I wrote a poem the other day about the Gadarene demoniac. Remember him? I’m not sure why he was on my mind, but he was. In particular about the days after his miracle became old news and everyone went back to their usual lives and he became blended in once again. I wondered if he stole away at night, back to the tombs. My hunch is that there were spots of time, when the demons weren’t badgering him, when it was quiet. In those moments he talked to the dead, and they listened. I don’t believe his missed the demons by any stretch, but I do wonder if he missed the conversations with that captive audience, and probably also with himself. After Jesus left him, I believe that man carried the burden of his healing for the rest of his life. We so want to believe it was clean, happily ever after. I don’t know, maybe it was. Maybe I think too much.
 
I know we said we might ease up on these letters after Easter broke. And I probably will, ease up. But I’m still going to write from time to time. Because you are my friend, and I think you feel the same way I do about some things. Not all, but some. And sometimes having a friend who understands some is, like grace, sufficient. ‘Nuff.
 
Coraggio.
John 
     
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Opposite Galilee

Our Sunday hope is you never slunk back like a
dog to its vomit, no turning back, no turning back.
But you did, didn’t you, after your miracle aged?
 
You slipped away as the city snored
to the garden of tombs you could navigate blindfolded.
Maybe you even stripped down 
 
naked as you once ruled in your madness just so your
skin could lick the stones and grass, this
homecoming all your sleeping family and friends
 
clothed and right minded would never understand.
Legion went and left quite the hole.
Oh, by all means good riddance. But what witnesses
 
failed to grasp was your collateral loss – those who would listen.
You went back because you needed the dead.
There were times, weren’t there, when you sprinted
 
for the edge where the swine rushed over? 
But you always stopped short, those stiff voices pleading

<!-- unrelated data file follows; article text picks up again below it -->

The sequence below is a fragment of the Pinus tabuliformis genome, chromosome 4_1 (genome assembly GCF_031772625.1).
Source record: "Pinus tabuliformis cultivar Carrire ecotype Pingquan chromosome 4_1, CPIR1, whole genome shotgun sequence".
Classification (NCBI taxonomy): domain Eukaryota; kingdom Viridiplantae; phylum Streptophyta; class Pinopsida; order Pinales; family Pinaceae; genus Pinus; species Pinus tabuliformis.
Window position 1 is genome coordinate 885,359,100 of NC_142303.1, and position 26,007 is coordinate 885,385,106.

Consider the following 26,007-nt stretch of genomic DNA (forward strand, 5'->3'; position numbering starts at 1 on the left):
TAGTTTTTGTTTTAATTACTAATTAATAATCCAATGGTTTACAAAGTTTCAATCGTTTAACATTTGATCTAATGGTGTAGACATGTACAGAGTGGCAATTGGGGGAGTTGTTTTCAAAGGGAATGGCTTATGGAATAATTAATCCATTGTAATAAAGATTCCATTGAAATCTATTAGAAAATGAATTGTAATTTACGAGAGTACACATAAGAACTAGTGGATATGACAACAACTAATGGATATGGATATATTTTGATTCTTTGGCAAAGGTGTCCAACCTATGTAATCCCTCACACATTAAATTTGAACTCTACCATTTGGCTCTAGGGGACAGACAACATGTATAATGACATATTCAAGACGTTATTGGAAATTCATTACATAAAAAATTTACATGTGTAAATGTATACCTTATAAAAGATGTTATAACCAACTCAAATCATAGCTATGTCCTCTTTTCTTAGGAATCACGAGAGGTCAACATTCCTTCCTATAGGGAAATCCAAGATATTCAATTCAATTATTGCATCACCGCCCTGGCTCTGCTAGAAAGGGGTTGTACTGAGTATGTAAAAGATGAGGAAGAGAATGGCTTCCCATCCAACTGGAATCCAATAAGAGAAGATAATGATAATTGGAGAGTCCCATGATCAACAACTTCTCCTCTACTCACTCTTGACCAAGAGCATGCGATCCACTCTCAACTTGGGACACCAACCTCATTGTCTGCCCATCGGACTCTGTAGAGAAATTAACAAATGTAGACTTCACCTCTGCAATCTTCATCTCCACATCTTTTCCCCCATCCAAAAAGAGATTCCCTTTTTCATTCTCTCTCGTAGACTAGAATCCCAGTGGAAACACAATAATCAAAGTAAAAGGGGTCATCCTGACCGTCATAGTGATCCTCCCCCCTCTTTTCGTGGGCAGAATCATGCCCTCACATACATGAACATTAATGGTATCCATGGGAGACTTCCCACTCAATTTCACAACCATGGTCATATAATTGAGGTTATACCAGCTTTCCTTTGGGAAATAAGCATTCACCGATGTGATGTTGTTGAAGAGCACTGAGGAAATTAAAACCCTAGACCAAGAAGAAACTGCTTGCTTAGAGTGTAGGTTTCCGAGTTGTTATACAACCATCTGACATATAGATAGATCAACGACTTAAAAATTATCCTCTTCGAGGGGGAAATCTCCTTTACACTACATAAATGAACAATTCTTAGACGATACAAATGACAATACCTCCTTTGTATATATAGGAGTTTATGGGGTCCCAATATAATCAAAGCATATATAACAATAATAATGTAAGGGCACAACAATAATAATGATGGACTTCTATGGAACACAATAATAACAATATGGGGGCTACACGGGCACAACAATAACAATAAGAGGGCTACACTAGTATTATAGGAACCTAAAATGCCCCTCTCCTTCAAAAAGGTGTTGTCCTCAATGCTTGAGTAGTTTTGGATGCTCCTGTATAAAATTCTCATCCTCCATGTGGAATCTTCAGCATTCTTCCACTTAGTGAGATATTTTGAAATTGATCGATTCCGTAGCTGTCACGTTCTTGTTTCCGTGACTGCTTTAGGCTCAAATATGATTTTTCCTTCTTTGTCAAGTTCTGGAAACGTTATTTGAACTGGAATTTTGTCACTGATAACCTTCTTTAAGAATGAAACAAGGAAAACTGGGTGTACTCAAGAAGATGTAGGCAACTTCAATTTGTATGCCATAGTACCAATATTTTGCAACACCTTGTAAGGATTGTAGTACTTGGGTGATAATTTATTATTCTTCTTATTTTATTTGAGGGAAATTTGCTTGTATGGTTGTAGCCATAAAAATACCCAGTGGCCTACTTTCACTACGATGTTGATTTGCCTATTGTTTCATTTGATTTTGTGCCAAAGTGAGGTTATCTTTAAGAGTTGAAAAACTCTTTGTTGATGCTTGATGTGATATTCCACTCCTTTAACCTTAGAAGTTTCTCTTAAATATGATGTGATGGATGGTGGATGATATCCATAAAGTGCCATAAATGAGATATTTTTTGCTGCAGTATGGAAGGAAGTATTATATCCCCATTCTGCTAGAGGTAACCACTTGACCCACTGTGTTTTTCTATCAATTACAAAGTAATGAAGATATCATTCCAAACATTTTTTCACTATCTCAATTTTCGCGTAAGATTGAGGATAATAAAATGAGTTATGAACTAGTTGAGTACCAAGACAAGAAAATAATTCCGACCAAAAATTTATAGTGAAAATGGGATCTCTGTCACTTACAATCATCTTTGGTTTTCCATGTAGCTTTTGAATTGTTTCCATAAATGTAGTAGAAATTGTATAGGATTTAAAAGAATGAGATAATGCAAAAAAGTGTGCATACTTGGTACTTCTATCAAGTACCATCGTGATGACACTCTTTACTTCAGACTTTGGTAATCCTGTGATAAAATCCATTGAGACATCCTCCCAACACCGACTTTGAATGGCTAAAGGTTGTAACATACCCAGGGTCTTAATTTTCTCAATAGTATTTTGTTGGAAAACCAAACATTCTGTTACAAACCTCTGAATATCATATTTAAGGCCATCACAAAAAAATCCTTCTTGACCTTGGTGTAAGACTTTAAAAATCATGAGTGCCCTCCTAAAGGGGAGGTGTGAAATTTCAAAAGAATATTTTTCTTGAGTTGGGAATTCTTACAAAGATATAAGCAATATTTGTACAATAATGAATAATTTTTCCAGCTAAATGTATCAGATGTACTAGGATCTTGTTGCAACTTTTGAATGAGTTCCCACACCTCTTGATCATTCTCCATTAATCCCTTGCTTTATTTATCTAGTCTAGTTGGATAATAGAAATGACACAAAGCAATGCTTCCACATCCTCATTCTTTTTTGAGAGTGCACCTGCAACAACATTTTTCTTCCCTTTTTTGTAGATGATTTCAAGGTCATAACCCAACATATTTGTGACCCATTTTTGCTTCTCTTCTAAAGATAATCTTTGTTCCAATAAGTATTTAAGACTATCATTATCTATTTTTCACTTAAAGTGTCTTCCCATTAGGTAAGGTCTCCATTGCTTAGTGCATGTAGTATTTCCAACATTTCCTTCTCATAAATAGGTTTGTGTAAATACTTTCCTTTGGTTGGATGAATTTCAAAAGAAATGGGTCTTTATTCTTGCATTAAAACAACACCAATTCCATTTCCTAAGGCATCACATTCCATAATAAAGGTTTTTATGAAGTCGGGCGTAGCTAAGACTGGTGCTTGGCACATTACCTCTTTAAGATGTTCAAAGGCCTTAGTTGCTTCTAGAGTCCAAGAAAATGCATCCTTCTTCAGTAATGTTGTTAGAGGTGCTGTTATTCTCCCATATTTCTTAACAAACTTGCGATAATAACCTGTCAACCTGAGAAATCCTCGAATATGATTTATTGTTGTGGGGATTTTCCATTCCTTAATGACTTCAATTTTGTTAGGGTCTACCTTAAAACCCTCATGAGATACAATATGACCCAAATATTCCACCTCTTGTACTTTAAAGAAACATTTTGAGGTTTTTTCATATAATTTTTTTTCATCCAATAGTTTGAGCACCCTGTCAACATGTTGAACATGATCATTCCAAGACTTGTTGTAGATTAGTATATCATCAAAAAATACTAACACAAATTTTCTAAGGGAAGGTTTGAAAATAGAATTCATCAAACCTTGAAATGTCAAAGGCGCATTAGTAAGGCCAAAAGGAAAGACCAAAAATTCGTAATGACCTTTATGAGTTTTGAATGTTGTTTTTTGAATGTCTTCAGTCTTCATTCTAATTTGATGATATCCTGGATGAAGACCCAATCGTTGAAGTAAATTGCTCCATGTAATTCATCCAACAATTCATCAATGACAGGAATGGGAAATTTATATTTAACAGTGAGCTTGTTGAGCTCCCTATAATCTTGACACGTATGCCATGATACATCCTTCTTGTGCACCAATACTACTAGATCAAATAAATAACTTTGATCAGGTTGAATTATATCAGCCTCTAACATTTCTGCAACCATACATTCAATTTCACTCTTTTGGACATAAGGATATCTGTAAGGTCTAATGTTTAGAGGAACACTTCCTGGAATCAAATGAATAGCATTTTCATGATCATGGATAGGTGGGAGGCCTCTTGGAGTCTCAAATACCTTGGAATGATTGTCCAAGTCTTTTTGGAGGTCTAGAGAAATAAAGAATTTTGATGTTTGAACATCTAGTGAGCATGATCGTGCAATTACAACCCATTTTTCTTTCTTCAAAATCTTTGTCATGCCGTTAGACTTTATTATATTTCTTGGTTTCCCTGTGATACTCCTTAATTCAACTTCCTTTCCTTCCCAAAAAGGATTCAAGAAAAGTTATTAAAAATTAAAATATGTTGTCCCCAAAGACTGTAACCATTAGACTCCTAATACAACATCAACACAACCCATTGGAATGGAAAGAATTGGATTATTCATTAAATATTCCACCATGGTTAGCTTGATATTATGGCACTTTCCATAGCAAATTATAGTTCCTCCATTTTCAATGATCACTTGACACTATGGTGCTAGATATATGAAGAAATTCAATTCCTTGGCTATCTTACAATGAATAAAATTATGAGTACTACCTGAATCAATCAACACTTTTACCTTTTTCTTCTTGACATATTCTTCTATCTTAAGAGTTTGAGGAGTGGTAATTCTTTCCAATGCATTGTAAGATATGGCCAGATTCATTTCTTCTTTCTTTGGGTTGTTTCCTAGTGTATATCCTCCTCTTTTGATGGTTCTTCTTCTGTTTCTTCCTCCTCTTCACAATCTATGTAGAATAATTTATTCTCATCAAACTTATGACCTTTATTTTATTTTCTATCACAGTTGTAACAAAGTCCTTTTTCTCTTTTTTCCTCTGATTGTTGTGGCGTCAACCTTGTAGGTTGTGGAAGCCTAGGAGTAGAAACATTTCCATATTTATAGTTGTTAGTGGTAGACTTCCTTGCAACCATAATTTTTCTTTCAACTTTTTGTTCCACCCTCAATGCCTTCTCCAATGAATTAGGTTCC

Turn back. Turn back.
 
 
 
 
 
 
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Dear Ones,

Some days I don’t know
what’s more of a threat –
Isis or the Twitter god.
One’ll behead you while
the other’ll besoul you with
140 pecks of loopydoop spirituality
or of course, scripture porn.
 
How to avoid these hidden reefs?
I don’t know, I’m afraid the
bird’s outta the bag and
have you ever tried to get a
bird back in the bag?
Dear ones, just watch for eye-dolls.
Love, John.
 
 
 
 
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Keep It Going

We drove to Denver, just the two of us, because I’d promised.
She had birthday money burning a hole in her ever evolving brain.
We spent significant time in American Eagle where I stood beside the
entrance to the dressing room which is guarded by perky butted
mannequins in bikinis, or underwear (I can’t tell which).
I tried to think about hamburgers, and was almost successful.
Next stop – Sephora – where we waded through a sea of girls and
women, the air burdened with perfume and performance.
My youngest daughter is drawn to this oxygen, I see this.
Checklist checked, we motored home and I opened the
sunroof so we could listen loudly to Meghan Trainor’s “No”
plus that song about cake in the ocean, and several others.
I sang the words wrong to them all, which she corrected with grins.
She knows this game I play with her, called Keep the Conversation Going.
So far my youngest daughter gladly plays along, I see this.
The last song that spun was one of my new favorites, about
that boy who once was seven years old. Aging man tears accompanied
those lyrics, like they do every single time. She sees this.